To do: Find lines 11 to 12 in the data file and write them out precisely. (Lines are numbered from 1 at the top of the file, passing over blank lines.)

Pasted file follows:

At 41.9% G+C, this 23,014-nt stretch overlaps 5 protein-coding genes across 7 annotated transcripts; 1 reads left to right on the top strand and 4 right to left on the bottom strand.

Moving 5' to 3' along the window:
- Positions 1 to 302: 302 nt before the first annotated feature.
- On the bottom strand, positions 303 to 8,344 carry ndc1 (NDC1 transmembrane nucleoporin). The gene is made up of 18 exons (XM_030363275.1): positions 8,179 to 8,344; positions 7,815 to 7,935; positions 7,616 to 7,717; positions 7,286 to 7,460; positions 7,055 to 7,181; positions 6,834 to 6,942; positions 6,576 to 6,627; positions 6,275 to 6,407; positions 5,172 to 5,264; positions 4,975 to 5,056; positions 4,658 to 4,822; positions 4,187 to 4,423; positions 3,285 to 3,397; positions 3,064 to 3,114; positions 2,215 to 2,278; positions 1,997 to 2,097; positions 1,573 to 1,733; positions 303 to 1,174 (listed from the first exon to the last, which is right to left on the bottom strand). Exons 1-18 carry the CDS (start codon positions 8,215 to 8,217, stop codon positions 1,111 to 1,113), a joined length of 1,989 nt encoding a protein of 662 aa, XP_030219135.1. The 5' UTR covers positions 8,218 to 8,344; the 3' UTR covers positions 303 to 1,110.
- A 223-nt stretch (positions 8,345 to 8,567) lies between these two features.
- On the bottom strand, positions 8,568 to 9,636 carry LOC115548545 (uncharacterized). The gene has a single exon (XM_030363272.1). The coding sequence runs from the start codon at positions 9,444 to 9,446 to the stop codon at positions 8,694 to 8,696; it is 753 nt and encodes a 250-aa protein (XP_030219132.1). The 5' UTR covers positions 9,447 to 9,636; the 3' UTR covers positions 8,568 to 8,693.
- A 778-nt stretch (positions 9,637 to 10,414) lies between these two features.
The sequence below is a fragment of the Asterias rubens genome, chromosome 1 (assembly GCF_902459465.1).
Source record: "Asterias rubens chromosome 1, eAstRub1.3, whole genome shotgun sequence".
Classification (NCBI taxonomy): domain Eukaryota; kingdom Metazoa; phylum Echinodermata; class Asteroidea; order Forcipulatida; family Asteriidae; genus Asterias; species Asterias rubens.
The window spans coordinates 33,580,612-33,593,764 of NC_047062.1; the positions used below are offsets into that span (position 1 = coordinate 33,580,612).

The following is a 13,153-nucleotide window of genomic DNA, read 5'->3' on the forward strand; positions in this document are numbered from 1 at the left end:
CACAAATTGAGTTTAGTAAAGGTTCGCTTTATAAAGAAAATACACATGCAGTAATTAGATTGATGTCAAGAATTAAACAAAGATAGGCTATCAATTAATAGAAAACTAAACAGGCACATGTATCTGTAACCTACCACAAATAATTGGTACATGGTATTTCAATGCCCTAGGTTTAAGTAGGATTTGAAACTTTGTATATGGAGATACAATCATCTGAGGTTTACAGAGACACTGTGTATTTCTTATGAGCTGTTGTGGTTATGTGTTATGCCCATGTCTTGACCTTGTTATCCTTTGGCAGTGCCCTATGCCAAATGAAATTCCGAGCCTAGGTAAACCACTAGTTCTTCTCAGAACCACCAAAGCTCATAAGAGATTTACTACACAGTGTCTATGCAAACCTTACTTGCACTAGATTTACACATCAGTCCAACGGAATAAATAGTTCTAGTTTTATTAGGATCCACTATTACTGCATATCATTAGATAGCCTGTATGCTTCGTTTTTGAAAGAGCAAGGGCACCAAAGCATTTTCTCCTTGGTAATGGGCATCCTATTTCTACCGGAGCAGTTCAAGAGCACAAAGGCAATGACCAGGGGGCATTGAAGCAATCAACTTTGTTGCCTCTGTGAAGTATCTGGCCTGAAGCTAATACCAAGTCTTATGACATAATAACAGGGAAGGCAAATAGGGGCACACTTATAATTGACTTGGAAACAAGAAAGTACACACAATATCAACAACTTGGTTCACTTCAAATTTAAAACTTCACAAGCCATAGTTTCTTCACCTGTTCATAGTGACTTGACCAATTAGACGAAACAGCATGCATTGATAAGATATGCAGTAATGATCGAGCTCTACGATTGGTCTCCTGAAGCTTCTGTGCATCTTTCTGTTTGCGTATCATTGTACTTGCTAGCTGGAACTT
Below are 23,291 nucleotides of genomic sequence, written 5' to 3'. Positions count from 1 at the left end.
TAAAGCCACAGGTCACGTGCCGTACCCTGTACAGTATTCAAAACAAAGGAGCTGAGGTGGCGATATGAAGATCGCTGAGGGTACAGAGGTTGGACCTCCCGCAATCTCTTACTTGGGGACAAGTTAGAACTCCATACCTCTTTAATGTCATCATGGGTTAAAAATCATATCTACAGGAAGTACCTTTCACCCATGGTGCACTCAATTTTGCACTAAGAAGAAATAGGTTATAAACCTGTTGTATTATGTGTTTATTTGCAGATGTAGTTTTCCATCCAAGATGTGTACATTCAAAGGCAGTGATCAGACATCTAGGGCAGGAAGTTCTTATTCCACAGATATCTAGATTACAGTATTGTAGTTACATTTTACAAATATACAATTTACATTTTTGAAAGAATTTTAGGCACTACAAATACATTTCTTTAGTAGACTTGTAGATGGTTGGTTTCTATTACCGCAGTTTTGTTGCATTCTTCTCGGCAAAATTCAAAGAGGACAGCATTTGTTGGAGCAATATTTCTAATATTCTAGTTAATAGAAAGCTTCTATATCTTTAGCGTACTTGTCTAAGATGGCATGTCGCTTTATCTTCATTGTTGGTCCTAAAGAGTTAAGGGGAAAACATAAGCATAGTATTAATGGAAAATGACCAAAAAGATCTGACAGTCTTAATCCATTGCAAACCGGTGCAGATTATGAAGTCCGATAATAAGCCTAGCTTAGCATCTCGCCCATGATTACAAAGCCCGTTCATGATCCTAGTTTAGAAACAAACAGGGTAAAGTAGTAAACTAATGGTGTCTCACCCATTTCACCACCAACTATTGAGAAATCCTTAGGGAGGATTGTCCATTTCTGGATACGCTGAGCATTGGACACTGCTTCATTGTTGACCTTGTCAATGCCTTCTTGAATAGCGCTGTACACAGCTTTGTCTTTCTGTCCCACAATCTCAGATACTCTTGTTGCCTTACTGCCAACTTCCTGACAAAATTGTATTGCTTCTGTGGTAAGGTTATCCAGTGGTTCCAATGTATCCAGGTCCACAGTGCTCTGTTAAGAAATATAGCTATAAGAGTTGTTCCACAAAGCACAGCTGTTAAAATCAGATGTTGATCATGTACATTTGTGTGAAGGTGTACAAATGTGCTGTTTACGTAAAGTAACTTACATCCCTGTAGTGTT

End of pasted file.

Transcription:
The window spans coordinates 33,580,612-33,593,764 of NC_047062.1; the positions used below are offsets into that span (position 1 = coordinate 33,580,612).

The following is a 13,153-nucleotide window of genomic DNA, read 5'->3' on the forward strand; positions in this document are numbered from 1 at the left end: